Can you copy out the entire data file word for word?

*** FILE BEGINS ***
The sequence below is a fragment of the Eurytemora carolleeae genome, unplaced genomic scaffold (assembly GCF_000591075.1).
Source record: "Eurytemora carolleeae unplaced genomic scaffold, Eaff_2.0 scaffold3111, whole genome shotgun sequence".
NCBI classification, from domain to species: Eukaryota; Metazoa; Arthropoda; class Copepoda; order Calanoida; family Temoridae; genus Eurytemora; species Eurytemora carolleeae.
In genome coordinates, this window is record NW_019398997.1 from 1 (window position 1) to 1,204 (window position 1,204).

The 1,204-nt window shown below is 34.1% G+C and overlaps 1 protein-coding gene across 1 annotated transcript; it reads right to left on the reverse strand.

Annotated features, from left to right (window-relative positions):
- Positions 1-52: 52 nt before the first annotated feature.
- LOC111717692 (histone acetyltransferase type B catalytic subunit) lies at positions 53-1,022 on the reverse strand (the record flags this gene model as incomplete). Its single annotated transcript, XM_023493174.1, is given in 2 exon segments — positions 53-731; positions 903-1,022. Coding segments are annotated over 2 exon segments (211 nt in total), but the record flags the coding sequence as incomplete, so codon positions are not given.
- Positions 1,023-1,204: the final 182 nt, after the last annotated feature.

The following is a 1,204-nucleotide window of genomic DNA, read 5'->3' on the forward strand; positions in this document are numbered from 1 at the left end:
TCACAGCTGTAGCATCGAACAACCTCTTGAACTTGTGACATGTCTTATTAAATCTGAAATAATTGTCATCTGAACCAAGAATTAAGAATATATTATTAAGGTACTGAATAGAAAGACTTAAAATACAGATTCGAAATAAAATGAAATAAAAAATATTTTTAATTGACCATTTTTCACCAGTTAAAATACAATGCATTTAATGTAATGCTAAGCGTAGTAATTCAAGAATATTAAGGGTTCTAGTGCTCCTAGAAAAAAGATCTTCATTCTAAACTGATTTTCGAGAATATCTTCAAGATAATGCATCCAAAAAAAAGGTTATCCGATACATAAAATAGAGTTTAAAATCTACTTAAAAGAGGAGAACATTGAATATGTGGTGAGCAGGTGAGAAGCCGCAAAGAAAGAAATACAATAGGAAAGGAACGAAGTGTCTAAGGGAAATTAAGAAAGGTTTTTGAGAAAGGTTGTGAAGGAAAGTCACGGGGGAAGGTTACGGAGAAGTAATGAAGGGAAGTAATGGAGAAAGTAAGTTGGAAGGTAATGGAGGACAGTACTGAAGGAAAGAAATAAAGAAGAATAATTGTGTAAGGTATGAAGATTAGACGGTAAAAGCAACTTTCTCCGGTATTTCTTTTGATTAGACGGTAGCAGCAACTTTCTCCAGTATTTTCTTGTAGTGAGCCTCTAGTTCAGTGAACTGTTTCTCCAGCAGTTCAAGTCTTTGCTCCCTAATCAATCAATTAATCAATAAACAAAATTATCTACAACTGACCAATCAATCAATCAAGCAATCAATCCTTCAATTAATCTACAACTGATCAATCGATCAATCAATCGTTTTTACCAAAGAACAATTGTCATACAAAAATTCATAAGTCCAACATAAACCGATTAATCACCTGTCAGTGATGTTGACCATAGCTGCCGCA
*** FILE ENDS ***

The sequence below is a fragment of the Eurytemora carolleeae genome, unplaced genomic scaffold (assembly GCF_000591075.1).
Source record: "Eurytemora carolleeae unplaced genomic scaffold, Eaff_2.0 scaffold3111, whole genome shotgun sequence".
NCBI classification, from domain to species: Eukaryota; Metazoa; Arthropoda; class Copepoda; order Calanoida; family Temoridae; genus Eurytemora; species Eurytemora carolleeae.
In genome coordinates, this window is record NW_019398997.1 from 1 (window position 1) to 1,204 (window position 1,204).

The 1,204-nt window shown below is 34.1% G+C and overlaps 1 protein-coding gene across 1 annotated transcript; it reads right to left on the reverse strand.

Annotated features, from left to right (window-relative positions):
- Positions 1-52: 52 nt before the first annotated feature.
- LOC111717692 (histone acetyltransferase type B catalytic subunit) lies at positions 53-1,022 on the reverse strand (the record flags this gene model as incomplete). Its single annotated transcript, XM_023493174.1, is given in 2 exon segments — positions 53-731; positions 903-1,022. Coding segments are annotated over 2 exon segments (211 nt in total), but the record flags the coding sequence as incomplete, so codon positions are not given.
- Positions 1,023-1,204: the final 182 nt, after the last annotated feature.

The following is a 1,204-nucleotide window of genomic DNA, read 5'->3' on the forward strand; positions in this document are numbered from 1 at the left end:
TCACAGCTGTAGCATCGAACAACCTCTTGAACTTGTGACATGTCTTATTAAATCTGAAATAATTGTCATCTGAACCAAGAATTAAGAATATATTATTAAGGTACTGAATAGAAAGACTTAAAATACAGATTCGAAATAAAATGAAATAAAAAATATTTTTAATTGACCATTTTTCACCAGTTAAAATACAATGCATTTAATGTAATGCTAAGCGTAGTAATTCAAGAATATTAAGGGTTCTAGTGCTCCTAGAAAAAAGATCTTCATTCTAAACTGATTTTCGAGAATATCTTCAAGATAATGCATCCAAAAAAAAGGTTATCCGATACATAAAATAGAGTTTAAAATCTACTTAAAAGAGGAGAACATTGAATATGTGGTGAGCAGGTGAGAAGCCGCAAAGAAAGAAATACAATAGGAAAGGAACGAAGTGTCTAAGGGAAATTAAGAAAGGTTTTTGAGAAAGGTTGTGAAGGAAAGTCACGGGGGAAGGTTACGGAGAAGTAATGAAGGGAAGTAATGGAGAAAGTAAGTTGGAAGGTAATGGAGGACAGTACTGAAGGAAAGAAATAAAGAAGAATAATTGTGTAAGGTATGAAGATTAGACGGTAAAAGCAACTTTCTCCGGTATTTCTTTTGATTAGACGGTAGCAGCAACTTTCTCCAGTATTTTCTTGTAGTGAGCCTCTAGTTCAGTGAACTGTTTCTCCAGCAGTTCAAGTCTTTGCTCCCTAATCAATCAATTAATCAATAAACAAAATTATCTACAACTGACCAATCAATCAATCAAGCAATCAATCCTTCAATTAATCTACAACTGATCAATCGATCAATCAATCGTTTTTACCAAAGAACAATTGTCATACAAAAATTCATAAGTCCAACATAAACCGATTAATCACCTGTCAGTGATGTTGACCATAGCTGCCGCA